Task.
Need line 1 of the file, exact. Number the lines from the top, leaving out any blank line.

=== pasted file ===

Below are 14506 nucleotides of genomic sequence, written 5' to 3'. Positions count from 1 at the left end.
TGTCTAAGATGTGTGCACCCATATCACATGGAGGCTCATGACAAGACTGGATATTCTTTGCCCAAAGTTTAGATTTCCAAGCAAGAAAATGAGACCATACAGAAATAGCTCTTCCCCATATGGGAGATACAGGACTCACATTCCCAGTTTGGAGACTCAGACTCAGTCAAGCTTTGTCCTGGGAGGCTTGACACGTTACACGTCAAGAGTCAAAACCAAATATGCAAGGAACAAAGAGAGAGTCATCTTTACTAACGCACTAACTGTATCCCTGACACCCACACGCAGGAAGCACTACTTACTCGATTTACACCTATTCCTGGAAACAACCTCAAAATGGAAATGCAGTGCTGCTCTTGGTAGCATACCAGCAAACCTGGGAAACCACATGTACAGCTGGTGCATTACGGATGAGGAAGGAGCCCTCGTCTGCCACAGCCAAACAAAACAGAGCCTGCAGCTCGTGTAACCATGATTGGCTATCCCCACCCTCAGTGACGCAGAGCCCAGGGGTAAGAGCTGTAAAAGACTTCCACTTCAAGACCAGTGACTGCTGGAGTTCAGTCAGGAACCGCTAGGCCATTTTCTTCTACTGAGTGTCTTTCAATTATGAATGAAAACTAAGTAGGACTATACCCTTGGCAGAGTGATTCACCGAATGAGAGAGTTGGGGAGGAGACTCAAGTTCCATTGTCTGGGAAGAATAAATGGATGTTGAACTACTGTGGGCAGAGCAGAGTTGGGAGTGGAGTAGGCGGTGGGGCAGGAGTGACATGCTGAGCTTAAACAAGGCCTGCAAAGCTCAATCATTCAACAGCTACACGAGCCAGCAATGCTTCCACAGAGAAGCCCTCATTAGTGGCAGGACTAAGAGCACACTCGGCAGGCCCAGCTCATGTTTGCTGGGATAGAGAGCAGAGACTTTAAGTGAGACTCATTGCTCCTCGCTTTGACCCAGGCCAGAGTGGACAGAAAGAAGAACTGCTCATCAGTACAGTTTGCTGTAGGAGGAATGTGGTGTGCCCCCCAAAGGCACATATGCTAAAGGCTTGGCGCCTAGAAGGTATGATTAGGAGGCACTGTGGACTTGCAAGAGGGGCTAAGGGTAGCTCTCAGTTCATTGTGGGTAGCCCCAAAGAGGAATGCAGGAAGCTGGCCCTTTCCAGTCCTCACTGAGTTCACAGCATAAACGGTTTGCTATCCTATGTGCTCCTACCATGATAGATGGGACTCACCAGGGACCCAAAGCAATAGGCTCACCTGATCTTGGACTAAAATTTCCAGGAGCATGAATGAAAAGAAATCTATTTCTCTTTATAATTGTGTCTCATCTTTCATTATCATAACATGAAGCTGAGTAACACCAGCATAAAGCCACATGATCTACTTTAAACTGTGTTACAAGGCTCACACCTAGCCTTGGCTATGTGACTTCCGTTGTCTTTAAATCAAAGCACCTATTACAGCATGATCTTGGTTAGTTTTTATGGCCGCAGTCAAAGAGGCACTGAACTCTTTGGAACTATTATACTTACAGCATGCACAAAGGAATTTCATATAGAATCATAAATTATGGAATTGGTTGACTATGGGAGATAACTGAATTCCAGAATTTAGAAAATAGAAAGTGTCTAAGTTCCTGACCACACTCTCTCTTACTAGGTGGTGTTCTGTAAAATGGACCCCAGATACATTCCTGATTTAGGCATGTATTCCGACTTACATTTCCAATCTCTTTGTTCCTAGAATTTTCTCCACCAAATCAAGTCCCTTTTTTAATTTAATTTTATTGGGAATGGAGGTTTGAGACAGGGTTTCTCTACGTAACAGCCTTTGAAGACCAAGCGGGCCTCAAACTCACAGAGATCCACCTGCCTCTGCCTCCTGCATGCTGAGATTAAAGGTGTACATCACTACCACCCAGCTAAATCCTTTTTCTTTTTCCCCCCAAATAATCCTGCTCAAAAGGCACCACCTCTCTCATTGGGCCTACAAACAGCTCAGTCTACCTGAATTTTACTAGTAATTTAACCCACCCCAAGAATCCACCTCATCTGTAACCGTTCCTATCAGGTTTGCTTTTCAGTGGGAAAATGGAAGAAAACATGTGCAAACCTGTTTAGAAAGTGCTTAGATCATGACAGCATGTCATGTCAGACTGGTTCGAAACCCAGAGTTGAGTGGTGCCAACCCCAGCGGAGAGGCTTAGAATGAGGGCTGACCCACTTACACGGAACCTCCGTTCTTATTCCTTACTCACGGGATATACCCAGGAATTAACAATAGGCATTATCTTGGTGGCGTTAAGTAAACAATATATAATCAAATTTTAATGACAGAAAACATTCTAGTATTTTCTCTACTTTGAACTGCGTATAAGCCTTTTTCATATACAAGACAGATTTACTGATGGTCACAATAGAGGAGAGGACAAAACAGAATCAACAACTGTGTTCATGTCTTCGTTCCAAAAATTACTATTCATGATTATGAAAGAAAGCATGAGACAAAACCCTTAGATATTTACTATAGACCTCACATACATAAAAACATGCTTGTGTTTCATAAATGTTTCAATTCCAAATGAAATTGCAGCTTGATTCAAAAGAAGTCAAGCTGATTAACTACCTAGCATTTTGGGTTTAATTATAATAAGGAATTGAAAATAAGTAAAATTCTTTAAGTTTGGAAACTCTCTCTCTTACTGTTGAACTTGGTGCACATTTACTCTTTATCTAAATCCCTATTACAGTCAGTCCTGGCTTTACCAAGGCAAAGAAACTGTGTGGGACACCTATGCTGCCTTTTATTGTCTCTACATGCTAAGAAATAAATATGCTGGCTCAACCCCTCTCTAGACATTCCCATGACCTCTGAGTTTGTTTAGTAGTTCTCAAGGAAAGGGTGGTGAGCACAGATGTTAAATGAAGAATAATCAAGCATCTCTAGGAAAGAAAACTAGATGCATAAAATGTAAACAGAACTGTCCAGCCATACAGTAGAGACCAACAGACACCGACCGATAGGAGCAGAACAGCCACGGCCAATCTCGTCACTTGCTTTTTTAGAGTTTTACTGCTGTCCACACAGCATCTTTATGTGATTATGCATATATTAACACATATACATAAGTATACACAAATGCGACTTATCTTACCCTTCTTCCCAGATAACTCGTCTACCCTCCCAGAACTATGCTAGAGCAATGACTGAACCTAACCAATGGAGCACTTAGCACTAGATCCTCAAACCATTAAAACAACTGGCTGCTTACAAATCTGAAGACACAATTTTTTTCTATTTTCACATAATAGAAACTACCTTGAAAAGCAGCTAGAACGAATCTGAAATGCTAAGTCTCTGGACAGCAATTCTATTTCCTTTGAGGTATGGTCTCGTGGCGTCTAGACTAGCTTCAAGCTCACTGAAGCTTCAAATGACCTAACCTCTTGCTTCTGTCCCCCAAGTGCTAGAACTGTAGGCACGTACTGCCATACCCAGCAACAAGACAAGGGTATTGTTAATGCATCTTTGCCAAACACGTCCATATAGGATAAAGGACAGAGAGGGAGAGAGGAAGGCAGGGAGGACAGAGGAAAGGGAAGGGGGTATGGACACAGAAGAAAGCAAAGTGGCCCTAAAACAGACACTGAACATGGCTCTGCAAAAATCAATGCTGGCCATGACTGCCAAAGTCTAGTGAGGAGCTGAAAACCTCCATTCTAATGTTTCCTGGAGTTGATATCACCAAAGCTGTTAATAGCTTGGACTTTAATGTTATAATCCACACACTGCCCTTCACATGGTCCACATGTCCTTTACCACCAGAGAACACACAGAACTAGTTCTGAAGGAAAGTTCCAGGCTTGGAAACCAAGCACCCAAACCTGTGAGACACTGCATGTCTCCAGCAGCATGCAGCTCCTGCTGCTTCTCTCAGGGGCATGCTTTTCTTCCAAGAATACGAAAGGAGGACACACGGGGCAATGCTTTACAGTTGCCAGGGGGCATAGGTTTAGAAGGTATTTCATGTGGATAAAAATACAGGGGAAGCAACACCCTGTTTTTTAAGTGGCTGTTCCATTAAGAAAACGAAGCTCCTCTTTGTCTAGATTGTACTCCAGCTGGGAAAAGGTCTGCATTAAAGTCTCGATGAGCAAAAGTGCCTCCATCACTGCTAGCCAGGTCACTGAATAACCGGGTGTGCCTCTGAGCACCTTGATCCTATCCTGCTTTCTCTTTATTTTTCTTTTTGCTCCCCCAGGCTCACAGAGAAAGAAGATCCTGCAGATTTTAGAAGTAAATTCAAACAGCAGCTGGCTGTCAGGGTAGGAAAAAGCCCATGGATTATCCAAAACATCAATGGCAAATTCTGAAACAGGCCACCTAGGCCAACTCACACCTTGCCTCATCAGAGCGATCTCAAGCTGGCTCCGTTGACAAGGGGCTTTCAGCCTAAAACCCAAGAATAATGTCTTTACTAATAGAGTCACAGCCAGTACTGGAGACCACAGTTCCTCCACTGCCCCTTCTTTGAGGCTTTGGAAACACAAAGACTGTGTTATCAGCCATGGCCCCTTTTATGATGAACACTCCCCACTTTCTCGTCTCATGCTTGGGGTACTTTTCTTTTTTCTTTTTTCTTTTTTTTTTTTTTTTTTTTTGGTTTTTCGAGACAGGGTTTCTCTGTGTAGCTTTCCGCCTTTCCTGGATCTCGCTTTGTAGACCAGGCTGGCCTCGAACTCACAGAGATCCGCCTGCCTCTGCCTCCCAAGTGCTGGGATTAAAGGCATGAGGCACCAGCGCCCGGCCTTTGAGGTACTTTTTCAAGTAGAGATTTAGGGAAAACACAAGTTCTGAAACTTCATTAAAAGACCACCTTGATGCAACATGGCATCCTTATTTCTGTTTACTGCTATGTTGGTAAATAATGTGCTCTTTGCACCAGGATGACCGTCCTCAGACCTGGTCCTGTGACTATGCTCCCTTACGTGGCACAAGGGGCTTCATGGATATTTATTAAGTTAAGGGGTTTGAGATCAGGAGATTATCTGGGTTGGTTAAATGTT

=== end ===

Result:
Below are 14506 nucleotides of genomic sequence, written 5' to 3'. Positions count from 1 at the left end.